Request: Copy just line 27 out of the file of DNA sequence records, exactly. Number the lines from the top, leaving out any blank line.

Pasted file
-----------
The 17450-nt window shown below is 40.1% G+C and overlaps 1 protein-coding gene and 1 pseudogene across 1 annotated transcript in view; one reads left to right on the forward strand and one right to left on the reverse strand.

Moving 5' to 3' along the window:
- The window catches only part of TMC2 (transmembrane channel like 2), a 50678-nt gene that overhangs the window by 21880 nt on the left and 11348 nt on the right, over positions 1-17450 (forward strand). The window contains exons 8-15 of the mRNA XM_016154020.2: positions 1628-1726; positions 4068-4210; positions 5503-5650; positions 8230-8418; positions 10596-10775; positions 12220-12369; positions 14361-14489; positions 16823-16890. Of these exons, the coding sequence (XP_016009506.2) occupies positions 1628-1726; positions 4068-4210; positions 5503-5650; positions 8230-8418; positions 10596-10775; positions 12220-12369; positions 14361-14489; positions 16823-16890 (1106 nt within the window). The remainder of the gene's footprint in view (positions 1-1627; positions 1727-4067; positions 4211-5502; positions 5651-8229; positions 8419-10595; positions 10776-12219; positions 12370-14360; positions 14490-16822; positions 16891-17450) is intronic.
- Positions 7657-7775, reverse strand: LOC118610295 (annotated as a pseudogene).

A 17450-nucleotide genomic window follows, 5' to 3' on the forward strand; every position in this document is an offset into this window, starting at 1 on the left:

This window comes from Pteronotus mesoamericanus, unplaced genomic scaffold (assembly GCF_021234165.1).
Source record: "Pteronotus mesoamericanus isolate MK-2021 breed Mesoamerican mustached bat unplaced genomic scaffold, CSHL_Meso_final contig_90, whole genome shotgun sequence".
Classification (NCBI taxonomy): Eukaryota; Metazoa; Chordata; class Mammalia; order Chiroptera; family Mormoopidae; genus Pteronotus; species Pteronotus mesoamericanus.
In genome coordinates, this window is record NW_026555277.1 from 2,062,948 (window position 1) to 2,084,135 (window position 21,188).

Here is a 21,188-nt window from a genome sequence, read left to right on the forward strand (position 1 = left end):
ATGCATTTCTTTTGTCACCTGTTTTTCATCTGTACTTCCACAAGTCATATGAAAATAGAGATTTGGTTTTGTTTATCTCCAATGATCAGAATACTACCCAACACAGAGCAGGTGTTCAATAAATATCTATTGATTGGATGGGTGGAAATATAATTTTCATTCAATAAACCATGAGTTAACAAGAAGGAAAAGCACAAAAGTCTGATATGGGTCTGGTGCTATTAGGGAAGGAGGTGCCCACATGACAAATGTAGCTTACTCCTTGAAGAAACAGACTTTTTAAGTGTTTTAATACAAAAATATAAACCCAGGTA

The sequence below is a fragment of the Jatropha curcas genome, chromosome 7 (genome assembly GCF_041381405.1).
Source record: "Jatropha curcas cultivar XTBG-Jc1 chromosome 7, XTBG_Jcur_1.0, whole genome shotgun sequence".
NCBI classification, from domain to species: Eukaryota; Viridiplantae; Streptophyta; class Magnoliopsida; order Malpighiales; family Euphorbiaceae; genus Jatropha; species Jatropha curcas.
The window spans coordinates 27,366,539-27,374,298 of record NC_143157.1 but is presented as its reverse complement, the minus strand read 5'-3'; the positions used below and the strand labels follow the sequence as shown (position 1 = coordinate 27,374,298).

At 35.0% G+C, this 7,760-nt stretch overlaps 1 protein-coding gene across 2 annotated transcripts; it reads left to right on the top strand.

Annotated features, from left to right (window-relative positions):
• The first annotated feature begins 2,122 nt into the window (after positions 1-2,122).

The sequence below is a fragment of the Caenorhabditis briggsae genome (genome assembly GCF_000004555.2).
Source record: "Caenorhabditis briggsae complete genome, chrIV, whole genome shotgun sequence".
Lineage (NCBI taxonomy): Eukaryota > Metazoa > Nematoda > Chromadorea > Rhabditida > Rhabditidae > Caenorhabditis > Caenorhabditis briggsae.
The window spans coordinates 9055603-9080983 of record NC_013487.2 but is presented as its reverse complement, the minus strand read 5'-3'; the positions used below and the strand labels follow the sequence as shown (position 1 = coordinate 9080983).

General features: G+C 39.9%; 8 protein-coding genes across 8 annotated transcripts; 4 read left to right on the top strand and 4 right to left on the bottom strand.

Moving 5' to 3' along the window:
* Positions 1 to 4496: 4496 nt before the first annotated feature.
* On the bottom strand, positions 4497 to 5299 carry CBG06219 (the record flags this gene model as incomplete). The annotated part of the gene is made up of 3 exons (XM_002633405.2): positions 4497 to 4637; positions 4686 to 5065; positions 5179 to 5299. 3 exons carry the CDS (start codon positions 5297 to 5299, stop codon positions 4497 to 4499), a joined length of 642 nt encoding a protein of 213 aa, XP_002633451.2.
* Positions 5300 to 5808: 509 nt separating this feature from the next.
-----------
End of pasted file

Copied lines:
* Positions 5300 to 5808: 509 nt separating this feature from the next.